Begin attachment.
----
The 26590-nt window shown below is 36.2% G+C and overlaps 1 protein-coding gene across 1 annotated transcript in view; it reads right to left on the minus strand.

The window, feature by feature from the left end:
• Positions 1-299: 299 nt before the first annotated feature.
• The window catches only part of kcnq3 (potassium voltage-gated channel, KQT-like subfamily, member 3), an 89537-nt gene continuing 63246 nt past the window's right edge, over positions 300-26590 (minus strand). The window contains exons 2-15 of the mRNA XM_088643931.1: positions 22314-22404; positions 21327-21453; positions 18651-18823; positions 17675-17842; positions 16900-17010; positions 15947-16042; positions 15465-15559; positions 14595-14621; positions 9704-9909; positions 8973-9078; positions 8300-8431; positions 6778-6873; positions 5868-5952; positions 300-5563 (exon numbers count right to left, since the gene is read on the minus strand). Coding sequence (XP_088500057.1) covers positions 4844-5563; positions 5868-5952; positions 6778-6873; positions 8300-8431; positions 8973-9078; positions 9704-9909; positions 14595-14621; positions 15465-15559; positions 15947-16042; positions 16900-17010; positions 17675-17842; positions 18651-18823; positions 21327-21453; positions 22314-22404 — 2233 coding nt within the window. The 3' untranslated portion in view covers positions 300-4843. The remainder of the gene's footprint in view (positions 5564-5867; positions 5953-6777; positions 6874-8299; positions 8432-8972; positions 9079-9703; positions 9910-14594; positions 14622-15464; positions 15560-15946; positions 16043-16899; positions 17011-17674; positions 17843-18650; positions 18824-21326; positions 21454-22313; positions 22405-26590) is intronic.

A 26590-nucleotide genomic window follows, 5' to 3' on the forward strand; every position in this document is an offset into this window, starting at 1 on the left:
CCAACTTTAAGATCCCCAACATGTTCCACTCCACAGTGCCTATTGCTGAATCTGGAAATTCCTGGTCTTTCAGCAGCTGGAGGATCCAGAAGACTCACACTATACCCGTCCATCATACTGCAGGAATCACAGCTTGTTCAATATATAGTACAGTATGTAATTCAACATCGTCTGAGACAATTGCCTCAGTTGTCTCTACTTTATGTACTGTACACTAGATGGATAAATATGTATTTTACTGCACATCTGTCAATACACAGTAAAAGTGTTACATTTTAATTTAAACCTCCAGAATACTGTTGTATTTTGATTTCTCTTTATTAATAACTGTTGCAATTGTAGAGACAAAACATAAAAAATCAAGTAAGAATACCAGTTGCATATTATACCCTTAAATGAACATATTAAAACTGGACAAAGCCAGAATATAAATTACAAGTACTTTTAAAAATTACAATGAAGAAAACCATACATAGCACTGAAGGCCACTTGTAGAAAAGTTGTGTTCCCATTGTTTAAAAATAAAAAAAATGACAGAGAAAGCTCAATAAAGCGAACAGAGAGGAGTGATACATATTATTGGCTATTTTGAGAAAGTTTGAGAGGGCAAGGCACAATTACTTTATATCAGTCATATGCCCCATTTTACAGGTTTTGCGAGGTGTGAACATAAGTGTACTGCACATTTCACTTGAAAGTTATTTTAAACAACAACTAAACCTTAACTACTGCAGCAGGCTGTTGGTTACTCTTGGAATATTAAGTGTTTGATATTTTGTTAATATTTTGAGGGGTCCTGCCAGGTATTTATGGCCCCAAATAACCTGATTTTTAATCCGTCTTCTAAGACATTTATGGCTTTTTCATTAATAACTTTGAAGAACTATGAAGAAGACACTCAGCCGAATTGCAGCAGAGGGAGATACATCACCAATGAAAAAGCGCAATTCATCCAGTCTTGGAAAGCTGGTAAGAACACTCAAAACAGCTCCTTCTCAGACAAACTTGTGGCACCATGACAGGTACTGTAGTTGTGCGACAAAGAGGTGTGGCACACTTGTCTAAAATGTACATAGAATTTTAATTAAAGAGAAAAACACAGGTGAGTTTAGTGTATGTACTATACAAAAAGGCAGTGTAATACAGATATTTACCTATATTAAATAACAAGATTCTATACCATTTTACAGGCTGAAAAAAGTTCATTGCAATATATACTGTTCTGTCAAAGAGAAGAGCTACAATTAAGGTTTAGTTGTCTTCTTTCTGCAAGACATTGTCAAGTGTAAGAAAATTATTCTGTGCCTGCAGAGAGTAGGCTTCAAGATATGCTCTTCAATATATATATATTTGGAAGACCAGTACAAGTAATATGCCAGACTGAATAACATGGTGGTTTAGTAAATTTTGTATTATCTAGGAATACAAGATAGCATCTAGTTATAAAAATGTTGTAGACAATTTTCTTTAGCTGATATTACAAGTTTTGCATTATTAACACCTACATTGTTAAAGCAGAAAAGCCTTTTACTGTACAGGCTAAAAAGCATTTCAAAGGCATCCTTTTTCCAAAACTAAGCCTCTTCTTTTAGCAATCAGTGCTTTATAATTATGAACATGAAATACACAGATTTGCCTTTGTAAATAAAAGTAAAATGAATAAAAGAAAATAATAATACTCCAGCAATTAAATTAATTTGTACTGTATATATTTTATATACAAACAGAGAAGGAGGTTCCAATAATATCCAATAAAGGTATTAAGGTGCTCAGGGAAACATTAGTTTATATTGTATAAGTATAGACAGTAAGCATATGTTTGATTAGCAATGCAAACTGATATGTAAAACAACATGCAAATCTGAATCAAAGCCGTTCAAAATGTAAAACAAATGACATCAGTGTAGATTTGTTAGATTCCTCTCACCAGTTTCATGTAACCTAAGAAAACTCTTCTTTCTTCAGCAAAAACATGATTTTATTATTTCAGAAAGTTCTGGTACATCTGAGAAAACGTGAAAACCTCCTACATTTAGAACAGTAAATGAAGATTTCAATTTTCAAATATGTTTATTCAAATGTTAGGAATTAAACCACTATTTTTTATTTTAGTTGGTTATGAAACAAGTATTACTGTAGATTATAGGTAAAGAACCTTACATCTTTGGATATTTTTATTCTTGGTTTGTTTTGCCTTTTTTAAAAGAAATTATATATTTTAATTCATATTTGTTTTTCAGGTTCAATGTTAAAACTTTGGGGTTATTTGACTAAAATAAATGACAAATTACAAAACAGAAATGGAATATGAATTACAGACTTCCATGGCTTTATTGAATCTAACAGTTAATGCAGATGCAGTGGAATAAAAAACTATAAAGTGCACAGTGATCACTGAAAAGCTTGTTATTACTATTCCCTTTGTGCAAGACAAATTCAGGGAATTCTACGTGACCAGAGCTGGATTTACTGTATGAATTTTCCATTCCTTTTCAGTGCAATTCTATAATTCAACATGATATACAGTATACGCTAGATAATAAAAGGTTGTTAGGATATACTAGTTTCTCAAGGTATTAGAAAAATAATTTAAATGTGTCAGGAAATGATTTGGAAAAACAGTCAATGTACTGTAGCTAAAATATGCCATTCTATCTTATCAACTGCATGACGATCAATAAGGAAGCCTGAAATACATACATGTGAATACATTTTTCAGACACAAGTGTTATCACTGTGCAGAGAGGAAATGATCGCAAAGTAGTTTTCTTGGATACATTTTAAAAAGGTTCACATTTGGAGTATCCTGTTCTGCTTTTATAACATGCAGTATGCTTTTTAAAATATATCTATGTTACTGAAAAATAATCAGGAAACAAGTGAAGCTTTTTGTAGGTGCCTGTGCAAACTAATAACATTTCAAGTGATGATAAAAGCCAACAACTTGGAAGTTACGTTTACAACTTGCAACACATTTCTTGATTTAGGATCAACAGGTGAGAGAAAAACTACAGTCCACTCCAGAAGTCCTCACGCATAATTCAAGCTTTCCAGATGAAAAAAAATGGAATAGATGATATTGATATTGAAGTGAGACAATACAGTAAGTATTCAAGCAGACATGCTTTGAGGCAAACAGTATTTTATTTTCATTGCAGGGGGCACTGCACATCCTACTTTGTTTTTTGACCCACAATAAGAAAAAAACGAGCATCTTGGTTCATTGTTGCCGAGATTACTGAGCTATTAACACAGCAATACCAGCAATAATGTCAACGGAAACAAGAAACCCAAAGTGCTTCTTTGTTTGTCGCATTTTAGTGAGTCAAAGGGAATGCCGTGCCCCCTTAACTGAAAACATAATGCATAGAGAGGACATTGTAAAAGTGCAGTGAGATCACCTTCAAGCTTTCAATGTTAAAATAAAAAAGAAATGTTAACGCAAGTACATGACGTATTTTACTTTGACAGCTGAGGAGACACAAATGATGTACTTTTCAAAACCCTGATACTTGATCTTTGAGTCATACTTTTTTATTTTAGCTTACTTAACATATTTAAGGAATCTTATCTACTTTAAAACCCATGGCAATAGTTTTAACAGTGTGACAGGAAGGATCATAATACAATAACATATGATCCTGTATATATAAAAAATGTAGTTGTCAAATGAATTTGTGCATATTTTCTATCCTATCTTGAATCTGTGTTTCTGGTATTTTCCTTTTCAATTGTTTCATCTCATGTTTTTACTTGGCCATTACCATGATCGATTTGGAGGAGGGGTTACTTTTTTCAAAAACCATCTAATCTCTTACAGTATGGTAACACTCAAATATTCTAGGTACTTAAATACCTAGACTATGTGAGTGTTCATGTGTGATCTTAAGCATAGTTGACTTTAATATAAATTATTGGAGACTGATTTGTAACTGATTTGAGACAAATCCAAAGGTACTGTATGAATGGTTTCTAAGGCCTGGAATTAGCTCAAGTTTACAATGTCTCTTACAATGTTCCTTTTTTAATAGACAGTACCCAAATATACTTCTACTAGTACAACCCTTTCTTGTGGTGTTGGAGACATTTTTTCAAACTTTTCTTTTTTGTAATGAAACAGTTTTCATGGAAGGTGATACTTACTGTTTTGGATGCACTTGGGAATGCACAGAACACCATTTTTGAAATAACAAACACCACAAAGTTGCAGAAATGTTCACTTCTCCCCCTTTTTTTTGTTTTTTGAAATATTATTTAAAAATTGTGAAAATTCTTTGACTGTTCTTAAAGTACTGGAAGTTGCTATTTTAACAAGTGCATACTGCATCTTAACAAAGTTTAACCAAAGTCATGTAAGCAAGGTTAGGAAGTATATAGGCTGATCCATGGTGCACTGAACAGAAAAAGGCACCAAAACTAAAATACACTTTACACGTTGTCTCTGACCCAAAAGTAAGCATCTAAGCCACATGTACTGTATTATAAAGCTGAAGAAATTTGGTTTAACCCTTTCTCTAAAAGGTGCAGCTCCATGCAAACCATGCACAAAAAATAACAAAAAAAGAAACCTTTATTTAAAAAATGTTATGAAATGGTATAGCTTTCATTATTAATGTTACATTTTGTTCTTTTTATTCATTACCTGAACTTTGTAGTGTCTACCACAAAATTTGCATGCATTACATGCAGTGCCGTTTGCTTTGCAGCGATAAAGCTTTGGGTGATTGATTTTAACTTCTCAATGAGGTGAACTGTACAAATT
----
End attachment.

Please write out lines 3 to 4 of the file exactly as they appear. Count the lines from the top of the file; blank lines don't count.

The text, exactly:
• Positions 1-299: 299 nt before the first annotated feature.
• The window catches only part of kcnq3 (potassium voltage-gated channel, KQT-like subfamily, member 3), an 89537-nt gene continuing 63246 nt past the window's right edge, over positions 300-26590 (minus strand). The window contains exons 2-15 of the mRNA XM_088643931.1: positions 22314-22404; positions 21327-21453; positions 18651-18823; positions 17675-17842; positions 16900-17010; positions 15947-16042; positions 15465-15559; positions 14595-14621; positions 9704-9909; positions 8973-9078; positions 8300-8431; positions 6778-6873; positions 5868-5952; positions 300-5563 (exon numbers count right to left, since the gene is read on the minus strand). Coding sequence (XP_088500057.1) covers positions 4844-5563; positions 5868-5952; positions 6778-6873; positions 8300-8431; positions 8973-9078; positions 9704-9909; positions 14595-14621; positions 15465-15559; positions 15947-16042; positions 16900-17010; positions 17675-17842; positions 18651-18823; positions 21327-21453; positions 22314-22404 — 2233 coding nt within the window. The 3' untranslated portion in view covers positions 300-4843. The remainder of the gene's footprint in view (positions 5564-5867; positions 5953-6777; positions 6874-8299; positions 8432-8972; positions 9079-9703; positions 9910-14594; positions 14622-15464; positions 15560-15946; positions 16043-16899; positions 17011-17674; positions 17843-18650; positions 18824-21326; positions 21454-22313; positions 22405-26590) is intronic.